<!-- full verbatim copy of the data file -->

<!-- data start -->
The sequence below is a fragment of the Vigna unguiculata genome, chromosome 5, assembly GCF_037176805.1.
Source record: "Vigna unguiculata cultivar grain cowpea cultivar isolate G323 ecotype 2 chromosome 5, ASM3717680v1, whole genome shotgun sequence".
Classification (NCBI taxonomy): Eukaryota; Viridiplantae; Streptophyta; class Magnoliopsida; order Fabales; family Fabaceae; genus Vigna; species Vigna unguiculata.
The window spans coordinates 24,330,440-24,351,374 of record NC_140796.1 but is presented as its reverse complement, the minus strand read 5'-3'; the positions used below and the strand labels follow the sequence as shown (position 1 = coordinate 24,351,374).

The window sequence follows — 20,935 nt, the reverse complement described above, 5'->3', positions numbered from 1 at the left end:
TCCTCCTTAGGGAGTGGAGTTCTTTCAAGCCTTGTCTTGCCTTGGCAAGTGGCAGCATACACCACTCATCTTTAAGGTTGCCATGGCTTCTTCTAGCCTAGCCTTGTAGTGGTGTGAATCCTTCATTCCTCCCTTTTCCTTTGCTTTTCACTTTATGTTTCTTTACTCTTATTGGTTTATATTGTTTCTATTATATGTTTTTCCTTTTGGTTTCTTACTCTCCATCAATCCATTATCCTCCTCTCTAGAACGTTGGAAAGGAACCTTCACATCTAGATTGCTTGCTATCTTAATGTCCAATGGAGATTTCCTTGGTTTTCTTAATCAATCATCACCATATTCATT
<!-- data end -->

The sequence below is a fragment of the Vigna unguiculata genome, chromosome 5, assembly GCF_037176805.1.
Source record: "Vigna unguiculata cultivar grain cowpea cultivar isolate G323 ecotype 2 chromosome 5, ASM3717680v1, whole genome shotgun sequence".
Classification (NCBI taxonomy): Eukaryota; Viridiplantae; Streptophyta; class Magnoliopsida; order Fabales; family Fabaceae; genus Vigna; species Vigna unguiculata.
The window spans coordinates 24,330,440-24,351,374 of record NC_140796.1 but is presented as its reverse complement, the minus strand read 5'-3'; the positions used below and the strand labels follow the sequence as shown (position 1 = coordinate 24,351,374).

The window sequence follows — 20,935 nt, the reverse complement described above, 5'->3', positions numbered from 1 at the left end:
TCCTCCTTAGGGAGTGGAGTTCTTTCAAGCCTTGTCTTGCCTTGGCAAGTGGCAGCATACACCACTCATCTTTAAGGTTGCCATGGCTTCTTCTAGCCTAGCCTTGTAGTGGTGTGAATCCTTCATTCCTCCCTTTTCCTTTGCTTTTCACTTTATGTTTCTTTACTCTTATTGGTTTATATTGTTTCTATTATATGTTTTTCCTTTTGGTTTCTTACTCTCCATCAATCCATTATCCTCCTCTCTAGAACGTTGGAAAGGAACCTTCACATCTAGATTGCTTGCTATCTTAATGTCCAATGGAGATTTCCTTGGTTTTCTTAATCAATCATCACCATATTCATT